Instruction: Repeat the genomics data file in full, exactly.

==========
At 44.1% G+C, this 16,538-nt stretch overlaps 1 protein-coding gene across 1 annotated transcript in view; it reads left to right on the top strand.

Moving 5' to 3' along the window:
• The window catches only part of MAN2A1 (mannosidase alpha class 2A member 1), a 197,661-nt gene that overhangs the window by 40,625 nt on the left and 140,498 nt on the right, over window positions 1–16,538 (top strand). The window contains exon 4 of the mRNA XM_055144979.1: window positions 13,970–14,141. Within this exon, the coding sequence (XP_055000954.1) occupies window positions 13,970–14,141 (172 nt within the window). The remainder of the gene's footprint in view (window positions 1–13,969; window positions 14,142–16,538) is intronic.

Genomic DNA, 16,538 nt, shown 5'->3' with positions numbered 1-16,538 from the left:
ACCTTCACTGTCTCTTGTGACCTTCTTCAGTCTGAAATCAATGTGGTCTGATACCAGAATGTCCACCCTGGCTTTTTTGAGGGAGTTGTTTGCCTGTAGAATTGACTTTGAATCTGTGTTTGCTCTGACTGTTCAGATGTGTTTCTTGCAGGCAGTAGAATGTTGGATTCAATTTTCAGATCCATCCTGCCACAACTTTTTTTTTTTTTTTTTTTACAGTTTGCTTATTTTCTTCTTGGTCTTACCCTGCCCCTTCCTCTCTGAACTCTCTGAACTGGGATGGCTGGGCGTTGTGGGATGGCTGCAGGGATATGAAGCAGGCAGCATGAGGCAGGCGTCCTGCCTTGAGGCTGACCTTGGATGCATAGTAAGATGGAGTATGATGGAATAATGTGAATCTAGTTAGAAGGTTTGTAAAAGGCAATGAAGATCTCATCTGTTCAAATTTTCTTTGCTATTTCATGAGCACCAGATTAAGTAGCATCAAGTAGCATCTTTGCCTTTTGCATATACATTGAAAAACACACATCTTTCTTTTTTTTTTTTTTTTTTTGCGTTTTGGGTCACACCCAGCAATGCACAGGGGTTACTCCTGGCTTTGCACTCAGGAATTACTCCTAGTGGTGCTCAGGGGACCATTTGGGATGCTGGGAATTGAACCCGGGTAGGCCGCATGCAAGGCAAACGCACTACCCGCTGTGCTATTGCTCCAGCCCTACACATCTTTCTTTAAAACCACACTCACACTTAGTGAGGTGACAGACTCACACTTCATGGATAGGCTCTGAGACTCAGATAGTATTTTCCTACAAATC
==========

At 44.1% G+C, this 16,538-nt stretch overlaps 1 protein-coding gene across 1 annotated transcript in view; it reads left to right on the top strand.

Moving 5' to 3' along the window:
• The window catches only part of MAN2A1 (mannosidase alpha class 2A member 1), a 197,661-nt gene that overhangs the window by 40,625 nt on the left and 140,498 nt on the right, over window positions 1–16,538 (top strand). The window contains exon 4 of the mRNA XM_055144979.1: window positions 13,970–14,141. Within this exon, the coding sequence (XP_055000954.1) occupies window positions 13,970–14,141 (172 nt within the window). The remainder of the gene's footprint in view (window positions 1–13,969; window positions 14,142–16,538) is intronic.

Genomic DNA, 16,538 nt, shown 5'->3' with positions numbered 1-16,538 from the left:
ACCTTCACTGTCTCTTGTGACCTTCTTCAGTCTGAAATCAATGTGGTCTGATACCAGAATGTCCACCCTGGCTTTTTTGAGGGAGTTGTTTGCCTGTAGAATTGACTTTGAATCTGTGTTTGCTCTGACTGTTCAGATGTGTTTCTTGCAGGCAGTAGAATGTTGGATTCAATTTTCAGATCCATCCTGCCACAACTTTTTTTTTTTTTTTTTTTACAGTTTGCTTATTTTCTTCTTGGTCTTACCCTGCCCCTTCCTCTCTGAACTCTCTGAACTGGGATGGCTGGGCGTTGTGGGATGGCTGCAGGGATATGAAGCAGGCAGCATGAGGCAGGCGTCCTGCCTTGAGGCTGACCTTGGATGCATAGTAAGATGGAGTATGATGGAATAATGTGAATCTAGTTAGAAGGTTTGTAAAAGGCAATGAAGATCTCATCTGTTCAAATTTTCTTTGCTATTTCATGAGCACCAGATTAAGTAGCATCAAGTAGCATCTTTGCCTTTTGCATATACATTGAAAAACACACATCTTTCTTTTTTTTTTTTTTTTTTTGCGTTTTGGGTCACACCCAGCAATGCACAGGGGTTACTCCTGGCTTTGCACTCAGGAATTACTCCTAGTGGTGCTCAGGGGACCATTTGGGATGCTGGGAATTGAACCCGGGTAGGCCGCATGCAAGGCAAACGCACTACCCGCTGTGCTATTGCTCCAGCCCTACACATCTTTCTTTAAAACCACACTCACACTTAGTGAGGTGACAGACTCACACTTCATGGATAGGCTCTGAGACTCAGATAGTATTTTCCTACAAATC